In Demore v. Kim, 538 U.S. 510, 531 (2003), the United States Supreme Court concluded that "[d]etention during removal proceedings is a constitutionally permissible part of [the deportation] process." The United States Court of Appeals for the Third Circuit has interpreted Demore and "conclude[d] that [§1226(c)] implicitly authorizes detention for a reasonable amount of time, after which the authorities must make an individualized inquiry into whether detention is still necessary to fulfill the statute's purposes of ensuring that an alien attends removal proceedings and that his release will not pose a danger to the community." Diop v. ICE/Homeland Sec,, 656 F.3d 221, 231 (3d Cir. 2011). Where detention has become unreasonable, "the Due Process Clause demands a hearing, at which the Government bears the burden of proving that continued detention is necessary to fulfill the purposes of the detention statute." Id. at 233.

         A determination as to whether an individual's detention is no longer reasonable in length is "a fact-dependent inquiry that will vary depending on individual circumstances." Jd.; see also Leslie v. Attorney Gen, of U.S., 678 F.3d 265, 269 (3d Cir. 2012). Such an inquiry must account for delay caused by errors necessitating appeal, as well as any continuances or delays favorable to the detainee. Diop, 656 F.3d at 233-34. While declining to establish a bright-line rule for the length of time that would constitute an unreasonable detention, the Third Circuit noted that "detention under §1226 lasts roughly a month and a half in the majority of cases in which it is invoked, and about five months in the minority of cases in which an alien chooses to appeal, " id., and as a result, "the constitutional case for continued detention without inquiry into its necessity becomes more and more suspect as detention continues past those thresholds." Id. at 234.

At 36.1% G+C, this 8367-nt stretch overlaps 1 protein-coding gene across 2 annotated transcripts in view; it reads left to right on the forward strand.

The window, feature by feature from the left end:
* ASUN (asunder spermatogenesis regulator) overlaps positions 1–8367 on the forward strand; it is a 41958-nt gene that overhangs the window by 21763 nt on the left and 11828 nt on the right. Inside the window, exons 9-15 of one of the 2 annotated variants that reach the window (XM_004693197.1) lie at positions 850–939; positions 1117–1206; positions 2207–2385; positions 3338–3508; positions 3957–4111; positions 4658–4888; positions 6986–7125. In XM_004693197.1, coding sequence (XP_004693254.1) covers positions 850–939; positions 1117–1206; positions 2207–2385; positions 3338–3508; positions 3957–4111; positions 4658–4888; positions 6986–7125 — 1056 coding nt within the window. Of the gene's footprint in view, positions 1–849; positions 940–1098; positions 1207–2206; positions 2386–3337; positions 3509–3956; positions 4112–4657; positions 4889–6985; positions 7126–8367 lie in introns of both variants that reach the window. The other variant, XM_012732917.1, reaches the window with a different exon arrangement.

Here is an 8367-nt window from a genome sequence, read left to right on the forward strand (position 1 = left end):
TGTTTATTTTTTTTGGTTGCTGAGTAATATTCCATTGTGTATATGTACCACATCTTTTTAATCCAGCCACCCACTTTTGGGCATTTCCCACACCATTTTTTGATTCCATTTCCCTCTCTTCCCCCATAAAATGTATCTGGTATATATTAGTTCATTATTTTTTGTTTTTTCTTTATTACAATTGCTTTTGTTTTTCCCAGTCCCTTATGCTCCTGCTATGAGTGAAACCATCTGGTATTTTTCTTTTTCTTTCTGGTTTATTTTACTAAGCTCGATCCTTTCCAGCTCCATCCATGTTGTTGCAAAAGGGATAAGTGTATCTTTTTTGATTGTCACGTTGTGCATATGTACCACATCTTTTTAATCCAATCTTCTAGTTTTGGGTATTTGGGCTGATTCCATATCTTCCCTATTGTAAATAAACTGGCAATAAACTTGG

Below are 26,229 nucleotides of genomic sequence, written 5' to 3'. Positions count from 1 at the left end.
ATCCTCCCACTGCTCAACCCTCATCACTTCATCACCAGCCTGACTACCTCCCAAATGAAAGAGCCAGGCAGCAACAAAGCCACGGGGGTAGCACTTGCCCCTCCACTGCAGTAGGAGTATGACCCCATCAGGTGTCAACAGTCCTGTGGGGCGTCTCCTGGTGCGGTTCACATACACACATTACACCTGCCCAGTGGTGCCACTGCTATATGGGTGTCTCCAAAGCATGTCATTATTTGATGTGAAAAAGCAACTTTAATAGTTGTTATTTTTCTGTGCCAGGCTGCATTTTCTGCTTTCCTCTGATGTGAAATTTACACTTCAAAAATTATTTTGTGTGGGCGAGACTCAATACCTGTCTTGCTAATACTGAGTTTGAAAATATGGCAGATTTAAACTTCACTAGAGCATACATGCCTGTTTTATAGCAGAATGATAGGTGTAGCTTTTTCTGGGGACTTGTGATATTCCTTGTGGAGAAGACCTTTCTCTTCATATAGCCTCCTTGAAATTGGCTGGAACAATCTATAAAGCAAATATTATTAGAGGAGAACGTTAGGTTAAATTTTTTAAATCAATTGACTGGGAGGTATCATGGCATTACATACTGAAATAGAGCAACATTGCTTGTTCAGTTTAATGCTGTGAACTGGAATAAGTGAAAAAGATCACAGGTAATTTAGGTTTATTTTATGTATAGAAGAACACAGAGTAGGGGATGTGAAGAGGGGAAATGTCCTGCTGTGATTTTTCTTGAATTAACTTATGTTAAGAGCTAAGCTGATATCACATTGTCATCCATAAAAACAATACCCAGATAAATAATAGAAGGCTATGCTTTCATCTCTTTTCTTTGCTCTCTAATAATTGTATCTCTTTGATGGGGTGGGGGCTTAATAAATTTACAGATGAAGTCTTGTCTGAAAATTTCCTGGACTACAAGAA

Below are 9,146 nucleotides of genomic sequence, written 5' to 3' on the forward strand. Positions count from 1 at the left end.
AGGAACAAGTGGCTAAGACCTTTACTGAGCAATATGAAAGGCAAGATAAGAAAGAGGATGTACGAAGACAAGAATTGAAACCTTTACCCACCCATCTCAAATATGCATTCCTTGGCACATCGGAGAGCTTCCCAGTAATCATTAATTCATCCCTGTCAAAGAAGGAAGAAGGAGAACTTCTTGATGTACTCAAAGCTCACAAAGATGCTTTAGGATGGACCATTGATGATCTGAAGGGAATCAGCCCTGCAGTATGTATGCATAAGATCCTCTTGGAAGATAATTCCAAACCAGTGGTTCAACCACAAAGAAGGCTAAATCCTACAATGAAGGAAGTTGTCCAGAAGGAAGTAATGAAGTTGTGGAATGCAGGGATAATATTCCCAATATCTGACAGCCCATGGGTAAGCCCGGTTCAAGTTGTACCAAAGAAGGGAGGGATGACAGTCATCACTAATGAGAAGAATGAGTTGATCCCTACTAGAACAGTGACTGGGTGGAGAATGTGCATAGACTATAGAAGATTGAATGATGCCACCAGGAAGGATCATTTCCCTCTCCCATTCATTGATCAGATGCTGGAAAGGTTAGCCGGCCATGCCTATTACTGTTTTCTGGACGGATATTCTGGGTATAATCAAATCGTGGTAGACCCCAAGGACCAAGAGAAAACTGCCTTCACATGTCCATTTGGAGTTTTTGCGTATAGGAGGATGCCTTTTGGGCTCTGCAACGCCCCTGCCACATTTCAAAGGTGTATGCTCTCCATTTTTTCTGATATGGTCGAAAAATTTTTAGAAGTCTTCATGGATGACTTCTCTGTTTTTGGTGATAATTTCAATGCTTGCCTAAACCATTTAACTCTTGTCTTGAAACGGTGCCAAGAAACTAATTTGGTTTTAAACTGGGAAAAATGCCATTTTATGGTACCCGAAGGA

The Third Circuit Court of Appeals, in Chavez-Alvarez v. Warden York Ctv. Prison, 783 F.3d 469, 477 (3d Cir. 20151 characterized the fact-dependent inquiry described in Diop as a balancing test. It noted that the reasonableness of government conduct and merit of the petitioner's challenges are not dispositive standing alone, and are only relevant when "weighting] the various aspects of [the] case to determine whether, and when, a tipping point has been reached on the reasonableness of [the] detention." Id.

         Courts should not find that delay caused by a detainee's challenges precludes a finding of unreasonable detention because such a finding essentially constitutes punishment for pursuing applicable legal remedies. Id. at 475 (citing Leslie, 678 F.3d at 265). However, under narrow circumstances, when a petitioner acts in bad faith to delay or stall the proceeding, this tactic may preclude a finding of unreasonable detention.[2] Chavez-Alvarez, 783 F.3d at 476.

         In Chavez-Alvarez, the Court of Appeals found that "beginning sometime after the six-month timeframe considered by Demore, and certainly by the time Chavez-Alvarez had been detained for one year, the burdens to Chavez-Alvarez's liberties outweighed any justification for using presumptions ...